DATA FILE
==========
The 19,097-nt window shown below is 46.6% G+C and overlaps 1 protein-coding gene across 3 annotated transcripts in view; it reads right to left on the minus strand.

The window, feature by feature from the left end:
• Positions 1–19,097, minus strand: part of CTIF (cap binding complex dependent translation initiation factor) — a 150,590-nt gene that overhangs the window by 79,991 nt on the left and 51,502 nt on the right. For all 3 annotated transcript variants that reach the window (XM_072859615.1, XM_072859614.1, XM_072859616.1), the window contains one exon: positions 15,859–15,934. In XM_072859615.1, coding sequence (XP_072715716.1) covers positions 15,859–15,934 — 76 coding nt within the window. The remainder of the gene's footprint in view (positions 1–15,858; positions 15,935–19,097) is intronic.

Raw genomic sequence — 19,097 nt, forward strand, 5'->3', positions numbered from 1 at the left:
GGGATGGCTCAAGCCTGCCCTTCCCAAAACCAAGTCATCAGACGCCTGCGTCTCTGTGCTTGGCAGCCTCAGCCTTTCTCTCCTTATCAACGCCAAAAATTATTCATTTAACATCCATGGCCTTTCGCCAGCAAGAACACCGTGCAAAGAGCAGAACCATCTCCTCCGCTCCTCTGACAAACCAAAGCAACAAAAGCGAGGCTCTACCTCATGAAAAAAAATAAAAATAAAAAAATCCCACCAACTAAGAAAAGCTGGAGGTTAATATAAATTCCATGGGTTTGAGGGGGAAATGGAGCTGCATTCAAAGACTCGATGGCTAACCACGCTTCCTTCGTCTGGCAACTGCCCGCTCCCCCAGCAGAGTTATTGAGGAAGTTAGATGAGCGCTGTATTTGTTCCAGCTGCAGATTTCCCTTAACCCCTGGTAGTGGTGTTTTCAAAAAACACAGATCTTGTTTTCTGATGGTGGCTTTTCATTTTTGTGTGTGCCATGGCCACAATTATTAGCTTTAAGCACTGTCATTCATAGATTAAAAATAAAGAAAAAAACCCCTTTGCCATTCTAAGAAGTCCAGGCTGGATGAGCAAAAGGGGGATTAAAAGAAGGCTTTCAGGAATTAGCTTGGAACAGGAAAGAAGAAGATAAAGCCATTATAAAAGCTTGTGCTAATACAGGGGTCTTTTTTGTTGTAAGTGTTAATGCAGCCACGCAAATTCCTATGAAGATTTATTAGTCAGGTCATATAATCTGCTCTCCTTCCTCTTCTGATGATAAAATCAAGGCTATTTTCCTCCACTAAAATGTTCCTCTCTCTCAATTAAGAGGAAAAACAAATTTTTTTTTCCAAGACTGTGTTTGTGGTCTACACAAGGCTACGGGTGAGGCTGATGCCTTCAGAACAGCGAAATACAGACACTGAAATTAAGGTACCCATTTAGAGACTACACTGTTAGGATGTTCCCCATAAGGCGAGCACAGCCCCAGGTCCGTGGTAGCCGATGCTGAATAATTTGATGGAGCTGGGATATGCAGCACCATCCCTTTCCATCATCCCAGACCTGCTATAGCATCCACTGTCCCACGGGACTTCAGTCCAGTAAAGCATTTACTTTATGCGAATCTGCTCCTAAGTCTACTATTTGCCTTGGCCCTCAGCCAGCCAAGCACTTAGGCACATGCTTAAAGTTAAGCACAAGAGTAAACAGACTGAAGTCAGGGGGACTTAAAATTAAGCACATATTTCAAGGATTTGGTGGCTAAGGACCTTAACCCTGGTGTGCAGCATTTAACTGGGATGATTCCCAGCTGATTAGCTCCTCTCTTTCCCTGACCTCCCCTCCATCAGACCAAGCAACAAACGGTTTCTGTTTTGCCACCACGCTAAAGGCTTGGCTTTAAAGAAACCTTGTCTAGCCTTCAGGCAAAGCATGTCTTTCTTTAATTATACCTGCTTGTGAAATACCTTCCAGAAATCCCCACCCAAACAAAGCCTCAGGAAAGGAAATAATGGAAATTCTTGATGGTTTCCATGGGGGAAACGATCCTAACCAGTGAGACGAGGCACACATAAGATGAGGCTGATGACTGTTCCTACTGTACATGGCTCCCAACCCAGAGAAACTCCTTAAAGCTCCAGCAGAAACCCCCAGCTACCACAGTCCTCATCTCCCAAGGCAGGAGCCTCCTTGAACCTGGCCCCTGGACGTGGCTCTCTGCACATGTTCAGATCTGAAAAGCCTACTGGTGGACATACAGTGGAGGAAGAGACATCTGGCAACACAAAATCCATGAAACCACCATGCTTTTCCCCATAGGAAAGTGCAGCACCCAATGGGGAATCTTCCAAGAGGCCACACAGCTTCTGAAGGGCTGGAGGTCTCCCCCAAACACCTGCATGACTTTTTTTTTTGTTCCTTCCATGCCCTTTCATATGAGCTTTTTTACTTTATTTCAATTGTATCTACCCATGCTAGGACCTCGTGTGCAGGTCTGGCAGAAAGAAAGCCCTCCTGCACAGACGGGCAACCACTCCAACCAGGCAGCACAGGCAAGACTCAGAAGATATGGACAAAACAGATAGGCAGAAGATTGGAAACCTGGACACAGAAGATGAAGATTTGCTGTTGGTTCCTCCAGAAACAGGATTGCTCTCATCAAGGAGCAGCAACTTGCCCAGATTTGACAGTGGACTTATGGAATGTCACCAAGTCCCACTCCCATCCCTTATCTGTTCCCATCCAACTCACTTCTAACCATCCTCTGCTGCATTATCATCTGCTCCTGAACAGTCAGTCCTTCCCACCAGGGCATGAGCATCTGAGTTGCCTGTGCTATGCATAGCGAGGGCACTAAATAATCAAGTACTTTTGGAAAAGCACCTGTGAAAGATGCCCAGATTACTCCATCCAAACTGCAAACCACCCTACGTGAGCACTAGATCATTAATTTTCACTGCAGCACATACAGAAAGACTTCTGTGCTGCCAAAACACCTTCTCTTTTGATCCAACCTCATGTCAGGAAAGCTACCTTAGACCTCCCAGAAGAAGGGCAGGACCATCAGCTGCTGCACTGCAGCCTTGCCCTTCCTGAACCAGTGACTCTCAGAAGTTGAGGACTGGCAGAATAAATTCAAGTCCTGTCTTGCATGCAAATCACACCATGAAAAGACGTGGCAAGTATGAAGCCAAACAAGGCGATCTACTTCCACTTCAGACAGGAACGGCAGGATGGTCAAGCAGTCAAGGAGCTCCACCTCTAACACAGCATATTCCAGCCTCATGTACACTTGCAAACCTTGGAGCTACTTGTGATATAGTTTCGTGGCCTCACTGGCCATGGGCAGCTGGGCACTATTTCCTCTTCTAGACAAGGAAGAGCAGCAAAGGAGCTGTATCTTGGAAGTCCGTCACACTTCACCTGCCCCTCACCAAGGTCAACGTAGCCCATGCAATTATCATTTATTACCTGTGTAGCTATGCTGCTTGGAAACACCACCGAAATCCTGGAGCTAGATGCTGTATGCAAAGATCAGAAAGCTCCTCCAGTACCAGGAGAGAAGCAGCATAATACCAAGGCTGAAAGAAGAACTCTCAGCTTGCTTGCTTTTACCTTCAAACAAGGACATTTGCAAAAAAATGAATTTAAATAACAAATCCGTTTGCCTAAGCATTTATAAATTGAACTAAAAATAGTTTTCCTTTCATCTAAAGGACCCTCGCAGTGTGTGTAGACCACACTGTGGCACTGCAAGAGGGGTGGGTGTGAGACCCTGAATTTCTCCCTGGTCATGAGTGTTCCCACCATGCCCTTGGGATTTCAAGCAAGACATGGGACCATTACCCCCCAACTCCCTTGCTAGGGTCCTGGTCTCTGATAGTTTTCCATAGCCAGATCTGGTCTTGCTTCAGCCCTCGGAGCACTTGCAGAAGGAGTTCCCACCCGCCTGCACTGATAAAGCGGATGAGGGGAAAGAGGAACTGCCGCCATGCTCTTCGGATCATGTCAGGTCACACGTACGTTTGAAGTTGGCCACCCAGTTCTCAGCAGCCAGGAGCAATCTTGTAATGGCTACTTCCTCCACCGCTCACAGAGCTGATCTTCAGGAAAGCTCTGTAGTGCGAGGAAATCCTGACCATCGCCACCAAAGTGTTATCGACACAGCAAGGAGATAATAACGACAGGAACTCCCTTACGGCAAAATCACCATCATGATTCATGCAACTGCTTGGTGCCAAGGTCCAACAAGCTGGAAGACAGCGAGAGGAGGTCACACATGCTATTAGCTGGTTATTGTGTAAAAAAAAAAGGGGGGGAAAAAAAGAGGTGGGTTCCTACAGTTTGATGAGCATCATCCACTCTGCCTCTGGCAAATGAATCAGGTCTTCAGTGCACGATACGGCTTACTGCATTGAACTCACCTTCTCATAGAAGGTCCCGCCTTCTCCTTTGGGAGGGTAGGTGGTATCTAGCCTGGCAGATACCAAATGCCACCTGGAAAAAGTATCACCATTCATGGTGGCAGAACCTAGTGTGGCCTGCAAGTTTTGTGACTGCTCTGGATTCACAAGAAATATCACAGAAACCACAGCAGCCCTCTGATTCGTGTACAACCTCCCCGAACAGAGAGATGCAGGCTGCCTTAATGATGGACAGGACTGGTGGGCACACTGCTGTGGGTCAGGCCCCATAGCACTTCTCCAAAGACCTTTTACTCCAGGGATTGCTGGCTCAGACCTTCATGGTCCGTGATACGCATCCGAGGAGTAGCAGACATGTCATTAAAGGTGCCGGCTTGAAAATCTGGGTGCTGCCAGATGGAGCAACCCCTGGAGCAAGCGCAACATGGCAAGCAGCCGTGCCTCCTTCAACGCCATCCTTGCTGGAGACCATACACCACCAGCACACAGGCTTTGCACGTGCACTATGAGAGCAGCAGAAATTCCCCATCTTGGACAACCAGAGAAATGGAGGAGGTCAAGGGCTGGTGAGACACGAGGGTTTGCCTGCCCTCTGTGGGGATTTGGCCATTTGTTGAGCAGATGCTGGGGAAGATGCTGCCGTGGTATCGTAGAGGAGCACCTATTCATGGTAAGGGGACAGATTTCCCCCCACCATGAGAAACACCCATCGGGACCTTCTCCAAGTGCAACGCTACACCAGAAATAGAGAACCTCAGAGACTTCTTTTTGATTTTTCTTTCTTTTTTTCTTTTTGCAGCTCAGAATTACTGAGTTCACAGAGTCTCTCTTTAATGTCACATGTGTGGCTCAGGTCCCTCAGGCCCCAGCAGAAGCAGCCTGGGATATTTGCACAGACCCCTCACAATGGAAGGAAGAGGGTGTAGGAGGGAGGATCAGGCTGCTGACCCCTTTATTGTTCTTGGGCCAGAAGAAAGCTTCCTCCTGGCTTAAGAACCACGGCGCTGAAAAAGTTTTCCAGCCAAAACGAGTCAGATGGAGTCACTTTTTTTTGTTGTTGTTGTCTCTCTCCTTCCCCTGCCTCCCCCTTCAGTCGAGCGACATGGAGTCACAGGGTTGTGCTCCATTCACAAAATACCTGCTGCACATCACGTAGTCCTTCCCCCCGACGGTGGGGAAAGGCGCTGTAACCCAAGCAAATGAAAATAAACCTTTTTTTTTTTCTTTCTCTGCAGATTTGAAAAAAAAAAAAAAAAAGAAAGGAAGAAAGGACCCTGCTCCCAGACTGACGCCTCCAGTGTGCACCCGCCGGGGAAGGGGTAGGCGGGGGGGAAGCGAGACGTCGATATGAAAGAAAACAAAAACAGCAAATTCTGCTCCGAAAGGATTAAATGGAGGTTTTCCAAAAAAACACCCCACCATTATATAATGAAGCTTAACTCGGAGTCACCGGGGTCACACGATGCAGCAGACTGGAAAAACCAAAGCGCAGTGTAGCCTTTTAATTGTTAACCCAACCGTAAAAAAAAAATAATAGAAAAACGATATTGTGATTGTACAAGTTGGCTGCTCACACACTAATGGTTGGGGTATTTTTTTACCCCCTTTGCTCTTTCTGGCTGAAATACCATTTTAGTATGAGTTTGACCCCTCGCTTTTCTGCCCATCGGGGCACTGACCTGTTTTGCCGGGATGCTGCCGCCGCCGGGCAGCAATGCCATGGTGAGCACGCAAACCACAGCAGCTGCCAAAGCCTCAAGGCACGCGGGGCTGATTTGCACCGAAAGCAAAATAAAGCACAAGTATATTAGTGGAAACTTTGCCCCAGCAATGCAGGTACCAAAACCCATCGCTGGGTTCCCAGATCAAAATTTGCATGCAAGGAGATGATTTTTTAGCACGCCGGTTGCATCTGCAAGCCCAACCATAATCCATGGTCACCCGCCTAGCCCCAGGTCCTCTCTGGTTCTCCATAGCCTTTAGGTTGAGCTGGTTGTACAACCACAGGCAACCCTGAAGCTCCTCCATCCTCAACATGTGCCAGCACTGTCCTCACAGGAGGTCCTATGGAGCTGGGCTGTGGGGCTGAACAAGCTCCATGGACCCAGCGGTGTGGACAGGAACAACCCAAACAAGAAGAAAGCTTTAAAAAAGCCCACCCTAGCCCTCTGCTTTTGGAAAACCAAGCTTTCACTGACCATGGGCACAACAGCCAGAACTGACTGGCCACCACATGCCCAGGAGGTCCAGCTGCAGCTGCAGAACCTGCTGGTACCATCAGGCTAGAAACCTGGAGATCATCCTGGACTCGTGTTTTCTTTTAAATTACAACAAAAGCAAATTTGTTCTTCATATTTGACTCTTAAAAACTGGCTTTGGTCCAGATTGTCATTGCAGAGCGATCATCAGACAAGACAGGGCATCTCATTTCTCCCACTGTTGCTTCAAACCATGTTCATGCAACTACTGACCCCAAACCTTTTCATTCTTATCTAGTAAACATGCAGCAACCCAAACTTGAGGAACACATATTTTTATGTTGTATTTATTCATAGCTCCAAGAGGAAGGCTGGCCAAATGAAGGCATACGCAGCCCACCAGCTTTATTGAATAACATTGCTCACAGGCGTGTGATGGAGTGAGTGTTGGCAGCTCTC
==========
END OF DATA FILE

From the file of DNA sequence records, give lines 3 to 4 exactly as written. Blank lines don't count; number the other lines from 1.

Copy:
• Positions 1–19,097, minus strand: part of CTIF (cap binding complex dependent translation initiation factor) — a 150,590-nt gene that overhangs the window by 79,991 nt on the left and 51,502 nt on the right. For all 3 annotated transcript variants that reach the window (XM_072859615.1, XM_072859614.1, XM_072859616.1), the window contains one exon: positions 15,859–15,934. In XM_072859615.1, coding sequence (XP_072715716.1) covers positions 15,859–15,934 — 76 coding nt within the window. The remainder of the gene's footprint in view (positions 1–15,858; positions 15,935–19,097) is intronic.

Raw genomic sequence — 19,097 nt, forward strand, 5'->3', positions numbered from 1 at the left: